Search This Blog

Sunday, May 30, 2010

Gustav Mahler - Des Knaben Wunderhorn (1991)

Mahler has always been one of my favorite composers. I especially like his symphonies, but his Lieder are on a par with the symphonies, and Des Knaben Wunderhorn is my favorite in this genre. This recording is good. I have heard better interpretations, but this one is skillfully done, and I have always liked Mackerras' approach to Mahler.

Liner Notes:

Here we feel the heartbeat of the German people... Here German passion burns and German jesting makes merry; here German love blooms. Here sparkle truly German wine and truly German tears. The book contains some of the loveliest flowering of the German spirit.

The enthusiasm of the celebrated poet Heinrich Heine confirms that the collection of over seven hundred verses entitled Des Knaben Wunderhorn (The Boy's Magic Horn) is an important expression of German nationalism. The anthology was the work of Achim von Arnim and Clemens Brentano, and was published in three volumes between 1805 and 1808. The source material, some of it three centuries old, was collected throughout German-speaking Europe, probably in response to the trauma of the Napoleonic occupation.

The title Des Knaben Wunderhorn is derived from the opening poem of Volume One. Its dedicatee, Goethe, had recommended the verses 'to all intelligent people', and in his view their varied subjects—fairy tales, ghost stories, miracles, murders, nursery rhymes and recollections of war—were well suited to musical treatment. Although neither Beethoven nor Schubert showed interest, Weber certainly did, for it was in the Leipzig library of Weber's grandson Karl in 1888 that Mahler, who had already set several of the poems for voice and piano, discovered the edition to which he would return so often in the years to come. Together Karl Weber and Mahler embarked upon an operatic project which was abandoned, but eventually gave rise to the song 'Der Schildwache Nachtlied', completed in 1892.

Mahler was the first composer to make extensive use of Des Knaben Wunderhorn, setting twenty-one poems in all, of which the finest are those with orchestra composed between 1888 and 1901. Furthermore, the verses became so important to him that they pervaded the symphonies of these years: the Second, Third and Fourth are collectively known as the Wunderhorn Symphonies, and incorporate song material both vocally and orchestrally.

Like Arnim and Brentano before him, Mahler had no qualms about changing the verses to suit his own expressive ends. To achieve brevity for instance, he omitted stanzas in 'Das irdische Leben' and 'Verlor'ne Will'', while elsewhere he sought musical balance by repeating words or sentences, and occasionally by adding words of his own. In keeping with the nature of the originals, he avoided complex musical structures, though in the more extended songs there is thematic development and a unifying role for the orchestra. Instrumental textures often have a chamber music clarity, emphasising contrasted colours rather than rich sonorities. Although the orchestra is not large it is always varied, with percussion frequently significant; for these songs typify the subtle calculation of Mahler's orchestral language.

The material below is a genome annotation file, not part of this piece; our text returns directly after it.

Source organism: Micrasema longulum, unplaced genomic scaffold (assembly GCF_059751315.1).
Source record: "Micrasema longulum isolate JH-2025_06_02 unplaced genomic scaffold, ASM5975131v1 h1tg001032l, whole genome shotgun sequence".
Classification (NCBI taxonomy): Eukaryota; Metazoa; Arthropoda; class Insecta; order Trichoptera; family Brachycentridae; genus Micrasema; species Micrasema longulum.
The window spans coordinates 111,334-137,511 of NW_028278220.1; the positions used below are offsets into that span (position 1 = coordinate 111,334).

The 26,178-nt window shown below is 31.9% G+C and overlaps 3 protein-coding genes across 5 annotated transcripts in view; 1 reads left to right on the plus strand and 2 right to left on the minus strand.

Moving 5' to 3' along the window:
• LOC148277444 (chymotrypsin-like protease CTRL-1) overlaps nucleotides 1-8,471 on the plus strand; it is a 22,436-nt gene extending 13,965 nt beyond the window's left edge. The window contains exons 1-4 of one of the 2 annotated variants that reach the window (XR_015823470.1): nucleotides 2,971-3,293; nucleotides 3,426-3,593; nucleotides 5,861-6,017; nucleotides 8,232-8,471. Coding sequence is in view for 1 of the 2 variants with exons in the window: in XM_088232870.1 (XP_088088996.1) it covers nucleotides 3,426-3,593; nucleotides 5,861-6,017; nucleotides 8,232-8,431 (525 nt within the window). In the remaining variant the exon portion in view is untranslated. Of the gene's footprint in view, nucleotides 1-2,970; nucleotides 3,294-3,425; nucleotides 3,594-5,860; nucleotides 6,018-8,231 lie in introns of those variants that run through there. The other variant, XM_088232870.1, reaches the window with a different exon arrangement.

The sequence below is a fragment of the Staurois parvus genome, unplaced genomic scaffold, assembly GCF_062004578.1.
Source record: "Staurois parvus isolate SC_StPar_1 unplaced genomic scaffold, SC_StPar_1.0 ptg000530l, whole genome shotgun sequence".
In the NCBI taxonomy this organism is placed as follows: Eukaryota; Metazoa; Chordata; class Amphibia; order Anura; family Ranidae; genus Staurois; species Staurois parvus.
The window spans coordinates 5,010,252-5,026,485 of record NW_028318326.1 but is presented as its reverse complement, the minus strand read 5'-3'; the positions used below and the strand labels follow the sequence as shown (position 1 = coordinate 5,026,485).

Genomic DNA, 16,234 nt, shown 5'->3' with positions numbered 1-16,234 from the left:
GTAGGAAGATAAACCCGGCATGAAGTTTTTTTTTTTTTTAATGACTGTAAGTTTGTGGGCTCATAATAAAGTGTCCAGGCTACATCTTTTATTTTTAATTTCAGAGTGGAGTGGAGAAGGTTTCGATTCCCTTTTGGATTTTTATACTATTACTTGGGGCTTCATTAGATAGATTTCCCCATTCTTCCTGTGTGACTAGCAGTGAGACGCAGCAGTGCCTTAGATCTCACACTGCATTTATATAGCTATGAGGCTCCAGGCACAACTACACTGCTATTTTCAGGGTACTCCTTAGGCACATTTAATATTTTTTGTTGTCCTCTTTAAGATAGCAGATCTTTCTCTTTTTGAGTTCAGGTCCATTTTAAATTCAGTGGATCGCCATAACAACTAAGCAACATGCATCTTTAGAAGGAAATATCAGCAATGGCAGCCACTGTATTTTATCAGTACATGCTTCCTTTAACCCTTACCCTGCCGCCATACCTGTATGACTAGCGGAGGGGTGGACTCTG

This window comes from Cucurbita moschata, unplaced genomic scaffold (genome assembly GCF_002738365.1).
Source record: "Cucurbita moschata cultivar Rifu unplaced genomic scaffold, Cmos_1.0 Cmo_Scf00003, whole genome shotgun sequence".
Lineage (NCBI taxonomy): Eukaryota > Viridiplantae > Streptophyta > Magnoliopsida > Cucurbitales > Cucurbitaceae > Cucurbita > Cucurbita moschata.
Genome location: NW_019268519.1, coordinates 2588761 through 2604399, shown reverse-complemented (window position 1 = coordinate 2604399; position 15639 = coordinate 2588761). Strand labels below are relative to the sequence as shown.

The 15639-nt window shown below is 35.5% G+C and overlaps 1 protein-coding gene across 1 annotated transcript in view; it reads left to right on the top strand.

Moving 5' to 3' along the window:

The moods of the poems suited Mahler well, contrasting humour and sadness, jesting and bitterness, with recurring macabre images. The songs fall into three groups: the military songs which use march-like music; the lyrical, mainly love songs and those in humorous vein. But such classifications must be approached with caution, since each song has its own special sound world.

'Revelge' (Reveille) is one of Mahler's most sinister creations: a regiment returns from battle to stage its last parade, but the soldiers are skeletons. The military aspect is vividly drawn both in the accompaniment and in several interludes, while the opening phrase of the orchestral prelude, the basis of the spectral atmosphere, was later used in 'Nachtmusik I' in the Symphony No. 7.

'Das irdische Leben' (Earthly Life) is a short song of considerable psychological depth. A hungry child appeals to its mother, only to be given empty promises of bread tomorrow. Mother and child have their own themes which are doubled by the woodwind, while the strings scurry relentlessly on towards the bitter conclusion, the child's death.

The playful love song 'Verlor'ne Müh" (All in Vain), in Swabian dialect, is a sensuous ländler for male and female singers in which the girl's personality is wittily drawn by the grace-notes in her vocal line.

The charmingly Schubertian 'Rheinlegendchen' (A Little Rhine Legend) is in the form of a ländler; here the most subtle musical feature is the extent of the tonal range beyond the home key of A major.

'Der Tamboursg'sell' (The Drummer-Boy) of 1901, the last of the songs to be written, concerns a drummer-boy awaiting execution as a deserter. A funereal tread expresses his melancholy as he bids farewell to life.
In 'Der Schildwache Nachtlied' (The Sentinel's Night Song) a sentry is killed because the apparition of his lover lures him from his duty. The effect created is suitably eerie: the girl's music has a sustained lyrical flow, while the sentry is characterised by a march tune and military motifs.

'Wer hat dies Liedlein erdacht?' (Who made up this little song?) is a light-hearted nonsense verse set to a flowing moto perpetuo. Again the model is that of the ländler, the vocal line doubled by strings or woodwind.